It has been in place for 14 years, and has had mixed success.
Over time it will start to build up a coherent network. The weakness is there are no tools to force local authorities that are not interested to act. There is a big gap between national strategy and local delivery.
5) Default 20mph Speed Limit in Built-Up Areas
There was a discussion about the change in the default speed limit in built-up areas from 30mph to 20mph, from September 2023.
‘That is creating a fair bit of noise. Spain has done this as the national default and we’re the second. Definitely politically people are trying to weaponise this as being anti-car, anti-motorist, anti-growth, the usual stuff’.
Conservative-controlled Cornwall Council are also trying to do this, and they think it is popular and residents want it.
‘Conservatives in Wales are trying to weaponise this as some kind of broader culture war, and I just don’t think it’ll stand the test of time. It’s noise, and noise passes’.lee waters on streets ahead podcast
6) Support Curve
People want slower speeds on their streets, but they don’t want slower speeds on their journeys to work.
Also, you tend to find it starts off popular in principle, then you get a dip in support as you come to implementation, then as it comes in it goes back up to being popular again.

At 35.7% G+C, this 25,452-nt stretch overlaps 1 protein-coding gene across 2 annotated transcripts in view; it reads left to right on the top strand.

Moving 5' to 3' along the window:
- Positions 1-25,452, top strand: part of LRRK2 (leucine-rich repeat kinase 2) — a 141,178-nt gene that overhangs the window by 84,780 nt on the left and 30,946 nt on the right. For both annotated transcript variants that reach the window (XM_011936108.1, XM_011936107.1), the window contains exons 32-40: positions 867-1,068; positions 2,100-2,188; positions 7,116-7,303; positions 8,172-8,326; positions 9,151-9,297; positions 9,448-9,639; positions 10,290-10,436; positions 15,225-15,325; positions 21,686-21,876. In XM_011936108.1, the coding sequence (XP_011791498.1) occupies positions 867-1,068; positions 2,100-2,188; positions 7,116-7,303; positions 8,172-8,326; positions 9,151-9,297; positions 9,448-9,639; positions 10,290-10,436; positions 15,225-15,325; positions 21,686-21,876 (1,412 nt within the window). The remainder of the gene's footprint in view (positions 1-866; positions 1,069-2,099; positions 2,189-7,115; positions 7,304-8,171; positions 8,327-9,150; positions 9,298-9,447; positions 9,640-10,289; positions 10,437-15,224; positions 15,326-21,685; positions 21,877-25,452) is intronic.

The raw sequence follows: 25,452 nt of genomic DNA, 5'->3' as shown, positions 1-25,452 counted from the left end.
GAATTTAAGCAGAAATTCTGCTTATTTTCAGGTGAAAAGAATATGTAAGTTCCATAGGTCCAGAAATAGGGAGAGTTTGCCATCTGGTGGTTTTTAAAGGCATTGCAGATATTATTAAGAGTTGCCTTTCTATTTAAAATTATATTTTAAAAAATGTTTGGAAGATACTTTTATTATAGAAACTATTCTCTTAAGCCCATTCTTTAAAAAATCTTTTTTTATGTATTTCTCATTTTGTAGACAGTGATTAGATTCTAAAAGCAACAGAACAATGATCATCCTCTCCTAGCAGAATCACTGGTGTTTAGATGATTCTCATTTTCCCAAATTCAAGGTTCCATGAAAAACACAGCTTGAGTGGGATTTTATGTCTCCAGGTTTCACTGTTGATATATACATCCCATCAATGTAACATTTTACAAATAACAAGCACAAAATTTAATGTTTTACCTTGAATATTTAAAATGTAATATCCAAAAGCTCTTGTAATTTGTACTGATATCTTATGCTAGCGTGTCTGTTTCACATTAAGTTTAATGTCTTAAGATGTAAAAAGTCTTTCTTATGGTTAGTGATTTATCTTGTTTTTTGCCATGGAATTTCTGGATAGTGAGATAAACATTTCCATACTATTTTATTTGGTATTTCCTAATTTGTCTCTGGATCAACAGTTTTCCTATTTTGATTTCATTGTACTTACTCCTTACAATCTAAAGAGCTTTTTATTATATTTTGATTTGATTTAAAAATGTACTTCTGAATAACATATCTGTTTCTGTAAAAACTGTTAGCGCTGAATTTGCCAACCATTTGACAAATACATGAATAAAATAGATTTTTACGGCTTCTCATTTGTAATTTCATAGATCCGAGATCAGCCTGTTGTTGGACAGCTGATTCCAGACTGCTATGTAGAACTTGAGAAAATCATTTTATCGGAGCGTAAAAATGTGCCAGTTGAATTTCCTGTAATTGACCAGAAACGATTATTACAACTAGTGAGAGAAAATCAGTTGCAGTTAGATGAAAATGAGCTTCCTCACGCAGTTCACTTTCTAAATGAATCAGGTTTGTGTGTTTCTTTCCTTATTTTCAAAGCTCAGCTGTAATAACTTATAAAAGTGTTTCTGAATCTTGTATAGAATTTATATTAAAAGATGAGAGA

Change is hard.
7) Making Doing the Right Thing Easy
Wales is doing well on recycling rates, and they have made doing the right thing easy.
Waters hopes that Wales can achieve similar behaviour change when it comes to transport.
‘We need to make the right thing to do the easiest thing to do, because people will do what is easiest. For 70 years we’ve made jumping in the car the easiest thing to do, and we’ve made public transport and cycling cumbersome, and if we turn it on its head people will change.
If we expect people to be heroes, some people will be, most people won’t be.
The job of government is to rewire the system to make the choices we need to encourage more of the easiest thing for citizens to do’.lee waters
8) Culture Wars
Ned asked the others what they thought of Mr Sunak’s decision to try to create a culture war over transport.
Laura Laker said it is a massive mistake, because reducing pollution is popular across the country.
Lee Waters said that this agenda does not need to be partisan, and he has tried to make active travel a cross-party issue in Wales. Trying to weaponise speed limits etc is classic Lynton Crosby strategy – they always try to look for something to make people angry, wedge issues. It’s a standard tactic.
‘It works to a degree…and it energises the base. 20-30% of people feel very strongly about this and therefore get very angry about it, who don’t want to change, and therefore this goes down very well with them.
So there’s a political logic to that. It’s bad policy. It’s defensible short-term politics, but that’s all it is, and it doesn’t last’.lee waters
9) Alternatives to the Car
There is a lag in improving alternatives to the car. There will be big changes in 20 or 30 years’ time, but you won’t see them in the short term.
Wales is reforming bus services next year, moving away from the fragmented privatised system.
The strategy in the meantime is to communicate, explain, and hold your nerve.
10) Listen to the Episode
Listen to this great episode of Streets Ahead.